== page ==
I agree in most cases, but in the case of the Dalton boots pictured, I personally have a hard time seeing what the problem is--a minuscule notch in the leather? Maybe AE feels the same way and does not regard that as a defect. Now the shell Daltons with the ripple in the toe is another matter, and I'm sure AE would agree.
I would hope that all of us can appreciate the customer service of AE--second to none. If the notch is a problem for the buyer, they would probably take them back. Alden on the other hand, would politely tell you to go jump in the lake and they wouldn't miss you as a customer (which I personally think is a piss poor way of conducting business, especially given the price of their shoes).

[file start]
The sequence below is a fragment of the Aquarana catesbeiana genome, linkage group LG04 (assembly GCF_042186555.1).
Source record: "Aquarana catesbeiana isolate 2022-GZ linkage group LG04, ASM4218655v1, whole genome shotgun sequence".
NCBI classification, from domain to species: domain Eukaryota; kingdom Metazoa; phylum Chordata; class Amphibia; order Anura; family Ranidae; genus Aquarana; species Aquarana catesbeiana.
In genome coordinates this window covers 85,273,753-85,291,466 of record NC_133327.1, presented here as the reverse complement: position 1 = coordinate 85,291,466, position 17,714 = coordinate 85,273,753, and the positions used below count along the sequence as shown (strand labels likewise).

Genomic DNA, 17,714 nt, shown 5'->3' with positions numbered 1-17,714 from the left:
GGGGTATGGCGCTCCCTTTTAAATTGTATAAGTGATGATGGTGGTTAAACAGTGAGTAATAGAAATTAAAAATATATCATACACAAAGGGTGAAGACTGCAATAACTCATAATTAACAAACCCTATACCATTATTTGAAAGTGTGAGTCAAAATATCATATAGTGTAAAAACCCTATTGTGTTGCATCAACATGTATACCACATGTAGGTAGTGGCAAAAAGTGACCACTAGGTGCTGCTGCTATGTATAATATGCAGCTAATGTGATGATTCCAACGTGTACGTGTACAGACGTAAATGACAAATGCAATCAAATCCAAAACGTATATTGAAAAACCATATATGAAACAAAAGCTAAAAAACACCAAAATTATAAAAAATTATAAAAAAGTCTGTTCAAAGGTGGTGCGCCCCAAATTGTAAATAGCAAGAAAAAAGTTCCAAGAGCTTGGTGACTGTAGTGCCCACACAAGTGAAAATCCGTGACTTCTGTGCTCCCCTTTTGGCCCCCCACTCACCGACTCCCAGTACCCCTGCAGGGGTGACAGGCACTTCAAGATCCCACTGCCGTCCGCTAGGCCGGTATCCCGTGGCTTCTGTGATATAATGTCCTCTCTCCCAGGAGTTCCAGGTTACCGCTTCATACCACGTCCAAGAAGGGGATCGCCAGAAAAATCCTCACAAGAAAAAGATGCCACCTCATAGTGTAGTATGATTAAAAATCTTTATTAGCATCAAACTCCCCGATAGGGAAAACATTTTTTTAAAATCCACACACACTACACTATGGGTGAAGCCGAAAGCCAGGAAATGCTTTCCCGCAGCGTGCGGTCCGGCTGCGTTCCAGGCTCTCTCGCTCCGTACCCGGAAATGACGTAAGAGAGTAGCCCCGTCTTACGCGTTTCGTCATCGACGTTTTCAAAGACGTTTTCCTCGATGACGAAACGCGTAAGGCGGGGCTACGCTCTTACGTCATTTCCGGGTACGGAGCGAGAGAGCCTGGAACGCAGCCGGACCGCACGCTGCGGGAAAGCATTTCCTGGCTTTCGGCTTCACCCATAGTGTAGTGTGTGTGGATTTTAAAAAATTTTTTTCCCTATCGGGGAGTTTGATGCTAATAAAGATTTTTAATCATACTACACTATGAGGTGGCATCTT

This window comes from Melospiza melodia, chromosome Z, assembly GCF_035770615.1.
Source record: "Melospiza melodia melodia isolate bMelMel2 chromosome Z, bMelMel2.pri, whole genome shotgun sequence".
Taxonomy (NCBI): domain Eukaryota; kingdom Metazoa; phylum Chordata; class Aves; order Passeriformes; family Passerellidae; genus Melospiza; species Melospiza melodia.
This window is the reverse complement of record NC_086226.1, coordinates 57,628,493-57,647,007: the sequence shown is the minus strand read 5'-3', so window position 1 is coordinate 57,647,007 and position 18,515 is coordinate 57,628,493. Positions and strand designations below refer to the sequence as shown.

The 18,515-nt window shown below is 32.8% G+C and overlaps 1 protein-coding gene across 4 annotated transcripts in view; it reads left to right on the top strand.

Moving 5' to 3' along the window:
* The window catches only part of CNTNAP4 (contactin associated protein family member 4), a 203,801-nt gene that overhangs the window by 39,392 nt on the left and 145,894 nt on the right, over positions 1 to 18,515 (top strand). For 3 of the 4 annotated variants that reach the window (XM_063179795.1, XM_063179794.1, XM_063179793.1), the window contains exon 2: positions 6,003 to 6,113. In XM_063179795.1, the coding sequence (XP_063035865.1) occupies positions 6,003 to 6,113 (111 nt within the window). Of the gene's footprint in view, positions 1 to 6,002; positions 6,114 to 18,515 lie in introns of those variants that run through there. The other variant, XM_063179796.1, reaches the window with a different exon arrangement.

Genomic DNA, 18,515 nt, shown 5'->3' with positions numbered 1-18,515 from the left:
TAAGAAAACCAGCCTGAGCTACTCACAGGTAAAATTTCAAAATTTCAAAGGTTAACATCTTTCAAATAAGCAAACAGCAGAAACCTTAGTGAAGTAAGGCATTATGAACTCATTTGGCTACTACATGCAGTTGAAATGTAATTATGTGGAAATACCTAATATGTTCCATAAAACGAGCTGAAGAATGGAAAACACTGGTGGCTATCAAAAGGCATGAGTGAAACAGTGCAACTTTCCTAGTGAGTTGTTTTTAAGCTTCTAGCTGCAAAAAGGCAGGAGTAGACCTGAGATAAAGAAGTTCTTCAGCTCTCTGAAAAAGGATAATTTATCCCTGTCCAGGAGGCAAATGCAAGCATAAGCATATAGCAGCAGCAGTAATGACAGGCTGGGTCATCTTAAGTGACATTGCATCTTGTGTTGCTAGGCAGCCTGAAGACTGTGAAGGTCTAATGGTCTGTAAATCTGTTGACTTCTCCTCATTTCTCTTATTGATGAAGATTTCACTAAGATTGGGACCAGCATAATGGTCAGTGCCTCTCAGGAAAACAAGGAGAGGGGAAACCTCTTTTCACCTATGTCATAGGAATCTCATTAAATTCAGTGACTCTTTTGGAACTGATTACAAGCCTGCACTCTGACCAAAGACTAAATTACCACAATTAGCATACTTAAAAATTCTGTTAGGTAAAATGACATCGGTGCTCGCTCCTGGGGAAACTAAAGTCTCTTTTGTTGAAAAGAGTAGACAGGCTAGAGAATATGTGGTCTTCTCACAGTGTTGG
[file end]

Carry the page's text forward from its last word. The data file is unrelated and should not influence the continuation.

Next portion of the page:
I think this was well said. The "dead animal skin" arguement only holds up to a certain point, and it is only useful for natural flaws in the leather. For defects that are caused by human error, one should be able to reserve the right to ask questions. That said, as loyal customers of AE, we have to remember that we are fans of a company putting out a fantastic product at a fantastic price point. There is a reason that companies in the pricier English shoemaking realm exist. This reason is that they go the extra mile to make shoes for people who want the longevity/durability of a goodyear welted shoe just like Allen Edmonds, but also want it to look almost flawless. I firmly believe that an Allen Edmonds shoe can last just as long as any of the fine English made shoes, but you are taking a discount on the price by purchasing a shoe that can't have as much time invested in the finest details. There has to be a trade-off at some point. If you are consistently unhappy with the imperfections, then you need to graduate up to one of the English companies IMHO. I enjoy paying my couple hundred bucks and walking around in shoes that look better and are higher quality than 98% of everyone else's out there. Allen Edmonds operates under the assumption that you know you are purchasing a shoe that is of high quality, but not flawless. Therefore, they will pass shoes that they consider acceptable to be sold as first rate. The great thing about Allen Edmonds is that they also realize that this falls into a subjective area, and they are willing to go the extra mile to try to meet your definition of first rate if you are unhappy with the product. This is one of the things that sets them apart from Alden as a great company.